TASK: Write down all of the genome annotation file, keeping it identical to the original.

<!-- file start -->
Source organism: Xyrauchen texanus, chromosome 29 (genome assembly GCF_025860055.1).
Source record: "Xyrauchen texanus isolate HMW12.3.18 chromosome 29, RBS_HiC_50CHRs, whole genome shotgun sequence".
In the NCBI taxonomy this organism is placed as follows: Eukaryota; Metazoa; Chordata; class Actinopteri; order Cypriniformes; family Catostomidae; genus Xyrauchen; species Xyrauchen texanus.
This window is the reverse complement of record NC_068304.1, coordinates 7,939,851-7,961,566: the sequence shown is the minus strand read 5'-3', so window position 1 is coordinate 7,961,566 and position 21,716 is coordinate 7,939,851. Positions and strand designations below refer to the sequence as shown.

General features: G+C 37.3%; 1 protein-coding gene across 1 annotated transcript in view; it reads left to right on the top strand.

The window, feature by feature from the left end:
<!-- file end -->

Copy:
Source organism: Xyrauchen texanus, chromosome 29 (genome assembly GCF_025860055.1).
Source record: "Xyrauchen texanus isolate HMW12.3.18 chromosome 29, RBS_HiC_50CHRs, whole genome shotgun sequence".
In the NCBI taxonomy this organism is placed as follows: Eukaryota; Metazoa; Chordata; class Actinopteri; order Cypriniformes; family Catostomidae; genus Xyrauchen; species Xyrauchen texanus.
This window is the reverse complement of record NC_068304.1, coordinates 7,939,851-7,961,566: the sequence shown is the minus strand read 5'-3', so window position 1 is coordinate 7,961,566 and position 21,716 is coordinate 7,939,851. Positions and strand designations below refer to the sequence as shown.

General features: G+C 37.3%; 1 protein-coding gene across 1 annotated transcript in view; it reads left to right on the top strand.

The window, feature by feature from the left end: